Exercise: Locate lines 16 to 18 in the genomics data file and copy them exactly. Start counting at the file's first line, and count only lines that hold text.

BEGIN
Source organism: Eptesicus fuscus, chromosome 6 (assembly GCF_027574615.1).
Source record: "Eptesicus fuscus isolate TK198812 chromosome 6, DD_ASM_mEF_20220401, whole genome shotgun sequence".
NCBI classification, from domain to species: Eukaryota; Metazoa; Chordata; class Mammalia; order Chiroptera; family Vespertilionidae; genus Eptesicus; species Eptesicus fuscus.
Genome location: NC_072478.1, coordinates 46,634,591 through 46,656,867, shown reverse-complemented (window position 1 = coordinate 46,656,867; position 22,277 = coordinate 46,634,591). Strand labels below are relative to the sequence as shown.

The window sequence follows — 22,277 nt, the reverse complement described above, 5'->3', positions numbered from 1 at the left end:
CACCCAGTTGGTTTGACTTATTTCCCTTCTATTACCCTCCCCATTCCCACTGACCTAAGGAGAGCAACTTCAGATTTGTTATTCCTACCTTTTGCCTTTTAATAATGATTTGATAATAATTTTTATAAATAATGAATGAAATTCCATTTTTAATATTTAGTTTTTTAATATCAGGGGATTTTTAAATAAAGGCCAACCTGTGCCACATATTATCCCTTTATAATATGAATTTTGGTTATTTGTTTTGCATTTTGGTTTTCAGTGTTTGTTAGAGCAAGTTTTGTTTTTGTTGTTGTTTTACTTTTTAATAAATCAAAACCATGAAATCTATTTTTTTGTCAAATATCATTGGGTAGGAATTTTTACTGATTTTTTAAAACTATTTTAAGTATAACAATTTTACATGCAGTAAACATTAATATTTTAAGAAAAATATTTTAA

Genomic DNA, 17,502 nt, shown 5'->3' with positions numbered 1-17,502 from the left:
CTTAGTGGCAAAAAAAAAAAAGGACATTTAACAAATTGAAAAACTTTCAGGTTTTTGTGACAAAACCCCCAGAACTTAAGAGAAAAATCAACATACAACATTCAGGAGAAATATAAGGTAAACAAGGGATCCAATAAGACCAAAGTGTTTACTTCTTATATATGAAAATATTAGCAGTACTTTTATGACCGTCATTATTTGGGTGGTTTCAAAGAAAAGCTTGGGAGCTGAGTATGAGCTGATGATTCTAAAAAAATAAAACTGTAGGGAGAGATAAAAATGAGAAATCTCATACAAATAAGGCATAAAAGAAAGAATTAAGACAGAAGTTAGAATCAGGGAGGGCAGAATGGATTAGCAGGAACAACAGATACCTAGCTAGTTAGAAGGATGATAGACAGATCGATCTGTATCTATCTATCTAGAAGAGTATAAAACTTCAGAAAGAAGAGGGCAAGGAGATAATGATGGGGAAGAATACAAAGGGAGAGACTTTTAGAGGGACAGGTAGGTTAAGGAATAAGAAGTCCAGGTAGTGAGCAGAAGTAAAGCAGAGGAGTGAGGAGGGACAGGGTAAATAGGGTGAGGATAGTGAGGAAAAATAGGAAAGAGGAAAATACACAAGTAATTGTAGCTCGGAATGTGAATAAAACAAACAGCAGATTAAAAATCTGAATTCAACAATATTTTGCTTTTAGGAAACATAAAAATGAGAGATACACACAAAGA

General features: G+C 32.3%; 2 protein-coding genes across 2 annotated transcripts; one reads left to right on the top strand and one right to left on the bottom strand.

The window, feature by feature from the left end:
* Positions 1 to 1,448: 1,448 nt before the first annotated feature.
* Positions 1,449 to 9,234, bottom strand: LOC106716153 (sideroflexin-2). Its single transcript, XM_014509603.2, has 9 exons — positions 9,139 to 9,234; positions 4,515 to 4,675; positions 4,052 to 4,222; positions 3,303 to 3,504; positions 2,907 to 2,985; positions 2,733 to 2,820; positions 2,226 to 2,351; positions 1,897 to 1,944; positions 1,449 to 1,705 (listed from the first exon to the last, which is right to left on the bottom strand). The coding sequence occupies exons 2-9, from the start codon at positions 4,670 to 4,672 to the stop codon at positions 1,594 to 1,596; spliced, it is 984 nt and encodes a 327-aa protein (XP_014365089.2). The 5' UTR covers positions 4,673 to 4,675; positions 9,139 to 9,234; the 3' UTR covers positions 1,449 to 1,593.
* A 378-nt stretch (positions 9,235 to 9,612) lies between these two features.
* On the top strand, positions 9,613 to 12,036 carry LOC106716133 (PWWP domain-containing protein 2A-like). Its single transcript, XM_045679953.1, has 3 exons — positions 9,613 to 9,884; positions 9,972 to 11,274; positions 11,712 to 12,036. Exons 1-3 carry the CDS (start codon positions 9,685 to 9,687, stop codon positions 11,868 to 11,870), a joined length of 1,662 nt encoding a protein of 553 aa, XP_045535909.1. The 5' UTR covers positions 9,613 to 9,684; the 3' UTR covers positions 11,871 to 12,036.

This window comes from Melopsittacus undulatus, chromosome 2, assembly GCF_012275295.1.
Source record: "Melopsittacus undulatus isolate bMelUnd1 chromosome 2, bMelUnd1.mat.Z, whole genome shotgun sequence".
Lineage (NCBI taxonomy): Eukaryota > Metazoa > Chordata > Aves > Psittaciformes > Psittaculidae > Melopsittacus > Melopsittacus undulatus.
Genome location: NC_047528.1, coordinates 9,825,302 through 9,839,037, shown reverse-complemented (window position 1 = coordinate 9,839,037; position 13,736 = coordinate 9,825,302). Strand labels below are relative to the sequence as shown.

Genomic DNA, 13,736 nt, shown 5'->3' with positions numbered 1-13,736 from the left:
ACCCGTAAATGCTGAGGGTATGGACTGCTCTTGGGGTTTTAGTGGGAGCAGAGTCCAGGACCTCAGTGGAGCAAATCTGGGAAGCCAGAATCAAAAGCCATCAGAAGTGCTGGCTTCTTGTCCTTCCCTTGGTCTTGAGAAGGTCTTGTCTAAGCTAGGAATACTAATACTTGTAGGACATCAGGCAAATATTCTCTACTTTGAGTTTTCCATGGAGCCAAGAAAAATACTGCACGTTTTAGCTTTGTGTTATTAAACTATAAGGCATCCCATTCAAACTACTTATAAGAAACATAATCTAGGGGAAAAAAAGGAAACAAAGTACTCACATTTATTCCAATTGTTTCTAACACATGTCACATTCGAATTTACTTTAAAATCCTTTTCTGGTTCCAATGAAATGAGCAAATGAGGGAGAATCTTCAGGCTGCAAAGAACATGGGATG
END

Source record: "Melopsittacus undulatus isolate bMelUnd1 chromosome 2, bMelUnd1.mat.Z, whole genome shotgun sequence".
Lineage (NCBI taxonomy): Eukaryota > Metazoa > Chordata > Aves > Psittaciformes > Psittaculidae > Melopsittacus > Melopsittacus undulatus.
Genome location: NC_047528.1, coordinates 9,825,302 through 9,839,037, shown reverse-complemented (window position 1 = coordinate 9,839,037; position 13,736 = coordinate 9,825,302). Strand labels below are relative to the sequence as shown.